A: I guess I just answered that too, but like get your head around the things that help other people and help the entire industry as a whole, as soon as possible. Like you (myself) have been around this industry longer than so many people. You (myself) have seen so many angles of problems that exist and I think that it’s not even reinventing the wheel like people have done film grain, but I’m doing it too. Taking care of other people is profitable. If you just focus on creative work, there’s a limit on that. Create multiple streams of revenue so when the creative work dries up you have something else coming in and then you can make better decisions on the kind of work you want to do. You profit by however much you contribute to the industry you’re in. Advertising does make a difference, being really wise with how everything is worded and sell your webinar… very clearly presenting what the problem is, having people ask a question, and then giving them your solution and letting them know it’s not that hard. “People follow people, not products.” I’m still trying to figure out the balance between artist and sales guy. The final piece of advice I have is, if I went back in time I should have figured out some form of residual income first, there’s obviously so much placed on the creative end of it, but if you prioritize the business end of it a little bit, then you’re going to be able to have the creative freedom you want. That way you can work your ass off knowing you have the ability to fail and to not be afraid of that.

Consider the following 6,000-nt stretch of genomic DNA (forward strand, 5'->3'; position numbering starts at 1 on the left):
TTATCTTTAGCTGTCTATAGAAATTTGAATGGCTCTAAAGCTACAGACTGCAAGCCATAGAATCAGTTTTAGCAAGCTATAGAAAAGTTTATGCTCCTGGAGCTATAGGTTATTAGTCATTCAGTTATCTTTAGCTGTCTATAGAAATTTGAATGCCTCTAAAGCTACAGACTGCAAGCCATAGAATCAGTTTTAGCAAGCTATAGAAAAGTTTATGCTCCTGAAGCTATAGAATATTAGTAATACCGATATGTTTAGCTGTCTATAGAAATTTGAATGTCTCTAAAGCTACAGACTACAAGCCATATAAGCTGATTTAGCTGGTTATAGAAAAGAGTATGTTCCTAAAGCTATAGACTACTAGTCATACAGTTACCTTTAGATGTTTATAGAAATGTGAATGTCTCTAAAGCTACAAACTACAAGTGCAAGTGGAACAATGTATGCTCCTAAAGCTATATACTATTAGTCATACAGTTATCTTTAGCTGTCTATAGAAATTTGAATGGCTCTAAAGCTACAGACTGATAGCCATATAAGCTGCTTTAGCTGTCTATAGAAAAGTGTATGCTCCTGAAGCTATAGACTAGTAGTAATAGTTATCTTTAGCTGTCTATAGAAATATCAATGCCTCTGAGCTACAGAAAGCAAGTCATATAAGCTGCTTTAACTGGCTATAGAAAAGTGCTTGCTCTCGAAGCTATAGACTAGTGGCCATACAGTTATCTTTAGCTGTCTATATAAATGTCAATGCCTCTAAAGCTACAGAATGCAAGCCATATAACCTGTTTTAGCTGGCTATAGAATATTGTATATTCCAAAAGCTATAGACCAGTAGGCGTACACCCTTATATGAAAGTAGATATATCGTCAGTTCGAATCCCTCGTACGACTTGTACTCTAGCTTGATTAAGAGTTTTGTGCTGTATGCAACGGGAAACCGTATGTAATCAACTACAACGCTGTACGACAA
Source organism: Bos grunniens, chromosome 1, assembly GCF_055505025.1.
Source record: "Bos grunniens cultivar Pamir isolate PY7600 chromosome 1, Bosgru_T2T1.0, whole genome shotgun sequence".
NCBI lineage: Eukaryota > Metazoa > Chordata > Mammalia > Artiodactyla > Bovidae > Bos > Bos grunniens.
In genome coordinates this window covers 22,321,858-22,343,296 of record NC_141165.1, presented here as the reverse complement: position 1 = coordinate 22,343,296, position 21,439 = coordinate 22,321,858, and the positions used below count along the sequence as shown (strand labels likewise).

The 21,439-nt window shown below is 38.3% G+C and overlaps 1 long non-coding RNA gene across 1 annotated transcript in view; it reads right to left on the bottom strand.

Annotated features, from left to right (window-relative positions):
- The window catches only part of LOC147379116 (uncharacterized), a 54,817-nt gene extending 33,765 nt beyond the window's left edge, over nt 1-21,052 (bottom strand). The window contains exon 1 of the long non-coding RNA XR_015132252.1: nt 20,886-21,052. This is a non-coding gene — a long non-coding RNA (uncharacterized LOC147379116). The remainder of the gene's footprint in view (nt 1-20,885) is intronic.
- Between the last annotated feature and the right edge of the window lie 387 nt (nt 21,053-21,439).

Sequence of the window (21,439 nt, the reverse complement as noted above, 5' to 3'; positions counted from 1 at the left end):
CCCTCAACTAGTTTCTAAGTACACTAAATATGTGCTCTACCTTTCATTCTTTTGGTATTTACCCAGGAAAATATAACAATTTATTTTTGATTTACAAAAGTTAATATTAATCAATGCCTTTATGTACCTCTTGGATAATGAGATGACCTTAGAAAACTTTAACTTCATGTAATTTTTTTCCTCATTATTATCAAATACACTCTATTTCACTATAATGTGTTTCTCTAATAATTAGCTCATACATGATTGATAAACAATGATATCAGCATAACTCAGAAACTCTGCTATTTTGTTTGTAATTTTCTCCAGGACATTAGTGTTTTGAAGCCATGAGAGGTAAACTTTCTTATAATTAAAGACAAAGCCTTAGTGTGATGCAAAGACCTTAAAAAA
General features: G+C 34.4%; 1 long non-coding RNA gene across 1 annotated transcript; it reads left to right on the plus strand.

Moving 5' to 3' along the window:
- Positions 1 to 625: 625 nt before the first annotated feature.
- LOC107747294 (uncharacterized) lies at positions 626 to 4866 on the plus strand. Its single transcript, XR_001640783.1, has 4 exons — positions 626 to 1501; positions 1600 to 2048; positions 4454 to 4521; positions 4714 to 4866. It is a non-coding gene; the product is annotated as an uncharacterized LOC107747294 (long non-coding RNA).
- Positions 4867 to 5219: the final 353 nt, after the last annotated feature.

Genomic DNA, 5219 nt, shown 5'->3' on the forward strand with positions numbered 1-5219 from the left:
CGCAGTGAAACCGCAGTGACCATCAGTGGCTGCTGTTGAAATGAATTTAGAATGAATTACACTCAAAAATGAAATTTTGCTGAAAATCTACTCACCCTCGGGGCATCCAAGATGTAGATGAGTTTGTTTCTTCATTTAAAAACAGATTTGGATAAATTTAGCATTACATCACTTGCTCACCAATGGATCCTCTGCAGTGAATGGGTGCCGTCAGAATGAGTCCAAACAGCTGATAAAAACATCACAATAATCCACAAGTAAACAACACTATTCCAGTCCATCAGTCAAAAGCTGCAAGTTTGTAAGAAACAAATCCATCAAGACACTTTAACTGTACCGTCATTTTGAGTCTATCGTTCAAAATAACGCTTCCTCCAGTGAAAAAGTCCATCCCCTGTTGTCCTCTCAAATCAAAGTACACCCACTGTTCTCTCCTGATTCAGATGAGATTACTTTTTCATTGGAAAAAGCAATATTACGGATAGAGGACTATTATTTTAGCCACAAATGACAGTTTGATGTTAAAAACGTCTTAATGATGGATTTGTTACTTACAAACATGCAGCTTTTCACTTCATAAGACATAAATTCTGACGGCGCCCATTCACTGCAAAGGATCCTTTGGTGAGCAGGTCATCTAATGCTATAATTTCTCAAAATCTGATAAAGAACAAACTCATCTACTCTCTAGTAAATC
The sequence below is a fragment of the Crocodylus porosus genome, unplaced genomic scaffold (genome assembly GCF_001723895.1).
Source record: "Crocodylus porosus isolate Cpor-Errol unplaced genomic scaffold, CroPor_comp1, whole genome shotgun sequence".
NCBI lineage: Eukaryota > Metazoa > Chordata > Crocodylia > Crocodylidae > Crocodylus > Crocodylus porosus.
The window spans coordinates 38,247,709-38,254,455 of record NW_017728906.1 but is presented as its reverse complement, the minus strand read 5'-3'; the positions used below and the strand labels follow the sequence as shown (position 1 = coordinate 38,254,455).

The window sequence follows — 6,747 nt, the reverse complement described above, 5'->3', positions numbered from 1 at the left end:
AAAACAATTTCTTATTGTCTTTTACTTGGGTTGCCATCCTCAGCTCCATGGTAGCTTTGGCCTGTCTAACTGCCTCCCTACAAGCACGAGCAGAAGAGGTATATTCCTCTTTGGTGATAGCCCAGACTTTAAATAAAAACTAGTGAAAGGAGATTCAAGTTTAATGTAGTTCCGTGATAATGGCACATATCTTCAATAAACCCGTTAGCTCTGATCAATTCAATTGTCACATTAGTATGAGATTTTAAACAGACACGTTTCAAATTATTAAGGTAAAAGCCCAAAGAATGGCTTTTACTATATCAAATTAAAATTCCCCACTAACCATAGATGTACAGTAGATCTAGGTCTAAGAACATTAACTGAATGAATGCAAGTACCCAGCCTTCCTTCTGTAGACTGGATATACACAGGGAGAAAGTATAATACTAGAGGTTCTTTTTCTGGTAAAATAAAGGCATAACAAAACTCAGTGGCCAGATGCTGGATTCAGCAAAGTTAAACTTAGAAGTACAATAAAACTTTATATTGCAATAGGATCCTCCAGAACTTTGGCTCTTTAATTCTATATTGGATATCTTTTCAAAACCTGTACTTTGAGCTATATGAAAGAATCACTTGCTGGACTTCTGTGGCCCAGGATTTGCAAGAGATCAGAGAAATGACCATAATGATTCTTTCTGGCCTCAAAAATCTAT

Scott Mayo, Ditore Mayo Entertainment: 

Q: Have you sought funding for your organization?Scott Mayo

A: I have not sought funding for our organization.

Q: In what ways have you sought funding for your organization and how were you able to grow without outside capital?

A: When Sam and I got together we brought a few relationships into our company, meaning that we essentially took relations we had prior to organizing our company and tried to leverage those into opportunities early on. I think it’s in large part our sort of success ingredient today and that is A) we put out a premium product, but we also serve – It’s easy to look at a creative organization and ask what do they make, what campaigns have they worked on? – We think the product is half of our business and the way that we serve, communicate, and conduct ourselves is the other half of our business. We started with very little early on with money and clients, but word of mouth through great product and great service was really the recipe for success. Who you know is equal to who they know, and if a brand or a client has a positive experience (product and relation) those things just multiply. We didn’t fundraise per se but what we did have early on was a line of credit that allowed us to battle the highs and lows of cash flow if a particular client was slow paying or you just go through a period where work is few and far between. We said no to very few things early on and took any opportunity as an opportunity. As we grew, we became more discerning.